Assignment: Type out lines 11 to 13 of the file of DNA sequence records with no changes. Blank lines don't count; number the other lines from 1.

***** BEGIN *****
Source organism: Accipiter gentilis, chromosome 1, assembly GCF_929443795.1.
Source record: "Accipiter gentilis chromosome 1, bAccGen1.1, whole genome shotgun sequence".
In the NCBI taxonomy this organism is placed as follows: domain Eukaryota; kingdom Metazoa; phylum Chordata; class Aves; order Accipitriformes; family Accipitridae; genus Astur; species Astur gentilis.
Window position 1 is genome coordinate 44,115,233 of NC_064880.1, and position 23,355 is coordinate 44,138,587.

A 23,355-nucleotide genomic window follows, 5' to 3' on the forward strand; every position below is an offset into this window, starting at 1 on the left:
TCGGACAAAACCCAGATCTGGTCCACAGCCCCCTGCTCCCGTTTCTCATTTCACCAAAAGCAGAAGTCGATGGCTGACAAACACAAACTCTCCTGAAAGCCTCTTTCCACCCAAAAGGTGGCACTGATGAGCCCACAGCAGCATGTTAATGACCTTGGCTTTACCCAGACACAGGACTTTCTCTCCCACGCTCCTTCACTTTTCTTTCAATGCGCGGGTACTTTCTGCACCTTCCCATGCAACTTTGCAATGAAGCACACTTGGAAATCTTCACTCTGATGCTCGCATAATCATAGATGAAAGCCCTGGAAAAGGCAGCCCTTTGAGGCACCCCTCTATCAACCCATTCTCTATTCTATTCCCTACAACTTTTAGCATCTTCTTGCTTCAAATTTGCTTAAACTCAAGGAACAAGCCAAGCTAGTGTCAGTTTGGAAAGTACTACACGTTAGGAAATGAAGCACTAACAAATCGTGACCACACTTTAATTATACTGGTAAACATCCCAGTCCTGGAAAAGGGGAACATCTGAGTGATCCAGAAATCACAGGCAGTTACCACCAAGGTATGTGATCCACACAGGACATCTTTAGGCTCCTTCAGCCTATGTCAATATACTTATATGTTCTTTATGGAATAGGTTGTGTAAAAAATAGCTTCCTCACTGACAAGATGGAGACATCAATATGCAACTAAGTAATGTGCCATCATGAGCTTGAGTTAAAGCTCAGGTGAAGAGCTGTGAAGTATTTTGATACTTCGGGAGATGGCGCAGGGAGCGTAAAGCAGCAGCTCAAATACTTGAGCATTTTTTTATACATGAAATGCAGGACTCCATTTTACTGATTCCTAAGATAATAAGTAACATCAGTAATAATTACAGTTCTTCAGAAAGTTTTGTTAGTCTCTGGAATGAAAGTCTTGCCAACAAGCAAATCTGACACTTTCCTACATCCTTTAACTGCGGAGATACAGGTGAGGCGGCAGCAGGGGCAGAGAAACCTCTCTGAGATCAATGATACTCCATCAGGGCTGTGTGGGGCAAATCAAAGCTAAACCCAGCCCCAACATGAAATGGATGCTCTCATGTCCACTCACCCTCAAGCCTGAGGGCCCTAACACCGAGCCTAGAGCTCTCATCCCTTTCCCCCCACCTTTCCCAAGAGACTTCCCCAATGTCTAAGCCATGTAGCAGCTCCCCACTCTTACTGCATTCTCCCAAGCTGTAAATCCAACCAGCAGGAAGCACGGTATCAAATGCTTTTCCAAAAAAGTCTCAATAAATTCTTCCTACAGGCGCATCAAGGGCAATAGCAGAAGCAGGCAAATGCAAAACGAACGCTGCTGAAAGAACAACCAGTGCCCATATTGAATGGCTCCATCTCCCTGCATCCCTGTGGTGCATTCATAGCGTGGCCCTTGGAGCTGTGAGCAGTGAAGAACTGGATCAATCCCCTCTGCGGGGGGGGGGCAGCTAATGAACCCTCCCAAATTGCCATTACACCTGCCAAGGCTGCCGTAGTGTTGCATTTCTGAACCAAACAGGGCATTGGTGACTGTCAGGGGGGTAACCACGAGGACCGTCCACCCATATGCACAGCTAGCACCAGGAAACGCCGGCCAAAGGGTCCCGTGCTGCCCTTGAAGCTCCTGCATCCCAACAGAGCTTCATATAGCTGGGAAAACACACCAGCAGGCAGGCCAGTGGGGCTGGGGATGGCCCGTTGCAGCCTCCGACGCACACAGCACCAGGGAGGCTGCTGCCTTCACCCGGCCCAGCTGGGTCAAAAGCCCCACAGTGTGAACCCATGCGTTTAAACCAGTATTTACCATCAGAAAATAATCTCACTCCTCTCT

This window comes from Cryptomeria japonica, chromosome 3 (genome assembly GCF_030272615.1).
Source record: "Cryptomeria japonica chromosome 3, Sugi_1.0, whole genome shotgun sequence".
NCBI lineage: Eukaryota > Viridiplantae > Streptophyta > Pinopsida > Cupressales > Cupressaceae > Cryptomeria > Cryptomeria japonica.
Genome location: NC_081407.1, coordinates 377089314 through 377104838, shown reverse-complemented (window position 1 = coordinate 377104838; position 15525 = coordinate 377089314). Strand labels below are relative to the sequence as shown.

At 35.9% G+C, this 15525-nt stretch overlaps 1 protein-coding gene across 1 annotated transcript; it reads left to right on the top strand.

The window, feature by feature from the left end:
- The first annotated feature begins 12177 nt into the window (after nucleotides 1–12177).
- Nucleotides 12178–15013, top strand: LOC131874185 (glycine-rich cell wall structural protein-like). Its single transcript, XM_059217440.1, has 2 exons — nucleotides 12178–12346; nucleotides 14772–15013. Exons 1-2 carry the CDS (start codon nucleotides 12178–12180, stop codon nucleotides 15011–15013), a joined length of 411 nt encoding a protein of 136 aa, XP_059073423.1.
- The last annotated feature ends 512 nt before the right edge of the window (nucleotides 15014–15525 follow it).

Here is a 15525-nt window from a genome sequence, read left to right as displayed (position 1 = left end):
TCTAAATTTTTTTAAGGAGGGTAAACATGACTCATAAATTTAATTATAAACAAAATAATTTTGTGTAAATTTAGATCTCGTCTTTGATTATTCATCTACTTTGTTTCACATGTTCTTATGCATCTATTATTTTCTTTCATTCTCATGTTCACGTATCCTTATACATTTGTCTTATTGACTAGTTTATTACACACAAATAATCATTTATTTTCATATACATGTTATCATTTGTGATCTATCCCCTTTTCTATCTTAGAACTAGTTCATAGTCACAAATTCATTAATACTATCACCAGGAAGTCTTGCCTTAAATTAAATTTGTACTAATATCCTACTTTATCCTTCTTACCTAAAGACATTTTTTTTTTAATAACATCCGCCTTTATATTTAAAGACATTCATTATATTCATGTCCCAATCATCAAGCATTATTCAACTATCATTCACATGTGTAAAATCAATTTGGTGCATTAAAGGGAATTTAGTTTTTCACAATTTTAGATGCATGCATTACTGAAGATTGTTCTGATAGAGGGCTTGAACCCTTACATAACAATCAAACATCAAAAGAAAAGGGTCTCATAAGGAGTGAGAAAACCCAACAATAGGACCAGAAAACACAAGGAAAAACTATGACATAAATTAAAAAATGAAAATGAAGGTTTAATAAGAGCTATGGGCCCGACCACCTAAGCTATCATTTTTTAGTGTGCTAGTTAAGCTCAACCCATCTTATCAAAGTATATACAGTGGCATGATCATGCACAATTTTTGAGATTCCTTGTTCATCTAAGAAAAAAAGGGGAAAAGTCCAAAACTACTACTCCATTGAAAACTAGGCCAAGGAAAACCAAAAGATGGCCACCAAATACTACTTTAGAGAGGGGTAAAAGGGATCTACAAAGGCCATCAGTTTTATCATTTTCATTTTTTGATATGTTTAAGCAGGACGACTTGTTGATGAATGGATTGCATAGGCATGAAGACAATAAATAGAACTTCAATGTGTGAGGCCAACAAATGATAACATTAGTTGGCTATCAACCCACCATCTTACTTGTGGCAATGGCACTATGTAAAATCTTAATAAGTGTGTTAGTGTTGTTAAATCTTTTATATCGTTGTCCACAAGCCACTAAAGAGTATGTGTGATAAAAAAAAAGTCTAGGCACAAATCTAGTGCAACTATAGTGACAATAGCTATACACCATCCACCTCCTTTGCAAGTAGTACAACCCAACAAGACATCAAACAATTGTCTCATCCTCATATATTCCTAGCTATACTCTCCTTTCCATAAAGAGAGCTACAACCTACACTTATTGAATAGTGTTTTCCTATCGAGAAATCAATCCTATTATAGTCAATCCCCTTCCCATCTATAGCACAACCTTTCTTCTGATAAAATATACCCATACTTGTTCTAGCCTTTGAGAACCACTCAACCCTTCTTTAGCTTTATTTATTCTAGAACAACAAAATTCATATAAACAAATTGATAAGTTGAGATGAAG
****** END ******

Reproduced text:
At 35.9% G+C, this 15525-nt stretch overlaps 1 protein-coding gene across 1 annotated transcript; it reads left to right on the top strand.

The window, feature by feature from the left end:
- The first annotated feature begins 12177 nt into the window (after nucleotides 1–12177).